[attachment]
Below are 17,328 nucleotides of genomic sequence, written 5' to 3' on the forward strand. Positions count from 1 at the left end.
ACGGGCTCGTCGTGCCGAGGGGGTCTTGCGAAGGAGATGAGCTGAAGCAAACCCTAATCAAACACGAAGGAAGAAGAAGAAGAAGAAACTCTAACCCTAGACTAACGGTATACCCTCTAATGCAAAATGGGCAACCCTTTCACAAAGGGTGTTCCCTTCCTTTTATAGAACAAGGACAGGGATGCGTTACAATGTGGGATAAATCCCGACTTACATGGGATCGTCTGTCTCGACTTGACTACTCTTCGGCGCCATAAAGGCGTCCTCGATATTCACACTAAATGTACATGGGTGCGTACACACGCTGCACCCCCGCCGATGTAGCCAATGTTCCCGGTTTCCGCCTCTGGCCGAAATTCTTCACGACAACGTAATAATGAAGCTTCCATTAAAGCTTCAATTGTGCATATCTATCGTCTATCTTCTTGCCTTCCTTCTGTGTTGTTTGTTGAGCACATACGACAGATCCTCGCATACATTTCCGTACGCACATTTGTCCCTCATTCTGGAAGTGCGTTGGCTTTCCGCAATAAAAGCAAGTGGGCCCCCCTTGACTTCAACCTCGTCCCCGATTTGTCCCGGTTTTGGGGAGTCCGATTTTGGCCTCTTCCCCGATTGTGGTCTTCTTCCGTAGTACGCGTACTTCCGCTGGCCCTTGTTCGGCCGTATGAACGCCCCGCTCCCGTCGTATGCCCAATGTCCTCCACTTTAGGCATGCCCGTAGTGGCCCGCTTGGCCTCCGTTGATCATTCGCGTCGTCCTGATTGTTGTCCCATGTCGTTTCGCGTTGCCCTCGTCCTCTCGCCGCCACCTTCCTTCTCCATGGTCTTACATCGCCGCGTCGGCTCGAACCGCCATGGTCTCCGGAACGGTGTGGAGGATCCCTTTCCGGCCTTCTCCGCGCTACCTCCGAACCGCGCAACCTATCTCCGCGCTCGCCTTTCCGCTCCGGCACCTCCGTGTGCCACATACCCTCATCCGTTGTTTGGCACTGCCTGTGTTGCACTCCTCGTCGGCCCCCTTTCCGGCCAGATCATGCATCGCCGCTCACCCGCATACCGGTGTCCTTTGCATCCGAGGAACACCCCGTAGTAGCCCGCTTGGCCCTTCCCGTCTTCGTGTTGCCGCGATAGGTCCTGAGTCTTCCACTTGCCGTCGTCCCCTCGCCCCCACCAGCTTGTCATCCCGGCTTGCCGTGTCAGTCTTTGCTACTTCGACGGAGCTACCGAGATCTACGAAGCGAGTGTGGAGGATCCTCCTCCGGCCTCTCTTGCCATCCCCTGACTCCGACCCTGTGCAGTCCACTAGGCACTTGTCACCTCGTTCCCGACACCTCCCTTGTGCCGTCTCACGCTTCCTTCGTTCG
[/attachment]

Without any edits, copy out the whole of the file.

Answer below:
Below are 17,328 nucleotides of genomic sequence, written 5' to 3' on the forward strand. Positions count from 1 at the left end.
ACGGGCTCGTCGTGCCGAGGGGGTCTTGCGAAGGAGATGAGCTGAAGCAAACCCTAATCAAACACGAAGGAAGAAGAAGAAGAAGAAACTCTAACCCTAGACTAACGGTATACCCTCTAATGCAAAATGGGCAACCCTTTCACAAAGGGTGTTCCCTTCCTTTTATAGAACAAGGACAGGGATGCGTTACAATGTGGGATAAATCCCGACTTACATGGGATCGTCTGTCTCGACTTGACTACTCTTCGGCGCCATAAAGGCGTCCTCGATATTCACACTAAATGTACATGGGTGCGTACACACGCTGCACCCCCGCCGATGTAGCCAATGTTCCCGGTTTCCGCCTCTGGCCGAAATTCTTCACGACAACGTAATAATGAAGCTTCCATTAAAGCTTCAATTGTGCATATCTATCGTCTATCTTCTTGCCTTCCTTCTGTGTTGTTTGTTGAGCACATACGACAGATCCTCGCATACATTTCCGTACGCACATTTGTCCCTCATTCTGGAAGTGCGTTGGCTTTCCGCAATAAAAGCAAGTGGGCCCCCCTTGACTTCAACCTCGTCCCCGATTTGTCCCGGTTTTGGGGAGTCCGATTTTGGCCTCTTCCCCGATTGTGGTCTTCTTCCGTAGTACGCGTACTTCCGCTGGCCCTTGTTCGGCCGTATGAACGCCCCGCTCCCGTCGTATGCCCAATGTCCTCCACTTTAGGCATGCCCGTAGTGGCCCGCTTGGCCTCCGTTGATCATTCGCGTCGTCCTGATTGTTGTCCCATGTCGTTTCGCGTTGCCCTCGTCCTCTCGCCGCCACCTTCCTTCTCCATGGTCTTACATCGCCGCGTCGGCTCGAACCGCCATGGTCTCCGGAACGGTGTGGAGGATCCCTTTCCGGCCTTCTCCGCGCTACCTCCGAACCGCGCAACCTATCTCCGCGCTCGCCTTTCCGCTCCGGCACCTCCGTGTGCCACATACCCTCATCCGTTGTTTGGCACTGCCTGTGTTGCACTCCTCGTCGGCCCCCTTTCCGGCCAGATCATGCATCGCCGCTCACCCGCATACCGGTGTCCTTTGCATCCGAGGAACACCCCGTAGTAGCCCGCTTGGCCCTTCCCGTCTTCGTGTTGCCGCGATAGGTCCTGAGTCTTCCACTTGCCGTCGTCCCCTCGCCCCCACCAGCTTGTCATCCCGGCTTGCCGTGTCAGTCTTTGCTACTTCGACGGAGCTACCGAGATCTACGAAGCGAGTGTGGAGGATCCTCCTCCGGCCTCTCTTGCCATCCCCTGACTCCGACCCTGTGCAGTCCACTAGGCACTTGTCACCTCGTTCCCGACACCTCCCTTGTGCCGTCTCACGCTTCCTTCGTTCG